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Nigeria Taps Microsoft to Oracle to Recover From Recession

Nigeria is hiring U.S. technology giants such as Oracle Corp. and Microsoft Corp. as the government invests more to save costs and fight corruption.

An initiative led by Redwood, California-based Oracle has enabled Nigerian authorities to remove 50,000 so-called ghost workers, or fake entries, from the payroll, according to a presidency statement June 29. That followed Oracle’s decision to open an office in Abuja, the capital, in May. Other companies interested in taking on more work in Nigeria include IBM Corp. and Sweden’s Ericsson AB, according to Yusuf Kazaure, managing director of state-owned Galaxy Backbone, which provides technology services to the government.

Galaxy Backbone’s budget has increased by 30 percent this year to 4 billion naira ($12.7 million), Kazaure said in a phone interview last month. State funding for the company will probably increase at a similar annual rate for the foreseeable future, he said. Nigeria is investing 50 percent more on information and communications technology infrastructure this year, totaling about 41 billion naira, according to budget data.

“The government’s digitization drive is imperative in cutting out the middle man,” he said in an emailed response to questions June 29. “The existence of middle men has left room for corrupt and illegal practices to thrive in the governance and doing business in Nigeria.” Microsoft sees an opportunity to advise and train users, Adeniji-Adele said.

Nigeria’s ministry of industry, trade and investment is in talks with Microsoft to improve e-services, which ties into the government’s objective to improve its World Bank Ease of Doing Business ranking, Constance Ikokwu, communication adviser to Minister Okey Enelamah, said in an emailed response to questions.

Goldman Sachs to underpin new digital bank with Infosys tech

 

 

Goldman Sachs moves into retail banking with new digital bank, GS Bank. Infosys to provide tech.

Goldman Sachs has recently launched a new digital bank, GS Bank. It accepts deposits from consumers and institutional clients, starting from just $1.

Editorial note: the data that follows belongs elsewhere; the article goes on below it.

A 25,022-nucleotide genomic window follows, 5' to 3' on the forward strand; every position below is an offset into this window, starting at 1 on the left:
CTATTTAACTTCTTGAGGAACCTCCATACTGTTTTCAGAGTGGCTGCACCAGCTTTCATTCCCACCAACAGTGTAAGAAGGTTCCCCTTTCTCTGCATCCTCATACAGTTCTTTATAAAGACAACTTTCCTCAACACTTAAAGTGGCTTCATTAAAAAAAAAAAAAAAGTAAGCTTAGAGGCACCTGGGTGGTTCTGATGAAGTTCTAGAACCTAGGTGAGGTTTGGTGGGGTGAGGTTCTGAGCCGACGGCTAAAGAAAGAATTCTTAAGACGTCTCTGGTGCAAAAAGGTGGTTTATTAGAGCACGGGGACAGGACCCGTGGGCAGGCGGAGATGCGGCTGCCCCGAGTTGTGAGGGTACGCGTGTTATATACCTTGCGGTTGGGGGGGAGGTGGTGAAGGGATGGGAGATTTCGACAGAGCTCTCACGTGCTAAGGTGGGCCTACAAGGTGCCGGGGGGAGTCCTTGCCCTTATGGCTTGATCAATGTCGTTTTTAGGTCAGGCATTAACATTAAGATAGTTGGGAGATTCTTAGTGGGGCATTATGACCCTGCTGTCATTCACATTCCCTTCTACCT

Goldman Sachs is understood to be working with Infosys and its EdgeVerve division on this project, with the vendor’s e-Finacle platform as the underlying tech for GS Bank.

Infosys’ spokesperson provided a “no comment” to Banking Technology.

GS Bank is a New York State-chartered bank. It stems from the Goldman Sachs’ acquisition of the online banking business of General Electric, GE Capital Bank.

The deal was completed in April 2016. GE Capital Bank came with nearly $17 billion of deposits and 140,000 retail customers. The terms of the deal were not disclosed, but a person familiar with the matter was quoted in the press saying that the price was immaterial to Goldman Sachs.

More significantly, this takeover represents Goldman Sachs’ move into the retail banking space – a departure for the bank that has traditionally catered to the high net-worth segment.

Infosys in the US
Infosys is keen to gain a strong foothold in the US banking software market and is known to be bidding for a number of projects at regional and super-regional banks (with assets north of $20 billion).

Amit Dua, vice-president and regional head at Infosys, comments that the US banks want to “break the shackles of legacy outsourcers”.

The vendor already has two customers in the US. These are Discover Financial Services, which has replaced its legacy core banking platform supplied by Fiserv with Finacle; and Eastern Bank, which has ousted FIS’s channel banking platform in favour of e-Finacle.

Last year, Infosys also teamed up with Verizon, to offer the Finacle suite as a Software-as-a-Service (SaaS) model on Verizon Cloud. The offering is aimed at the US community banks and financial institutions.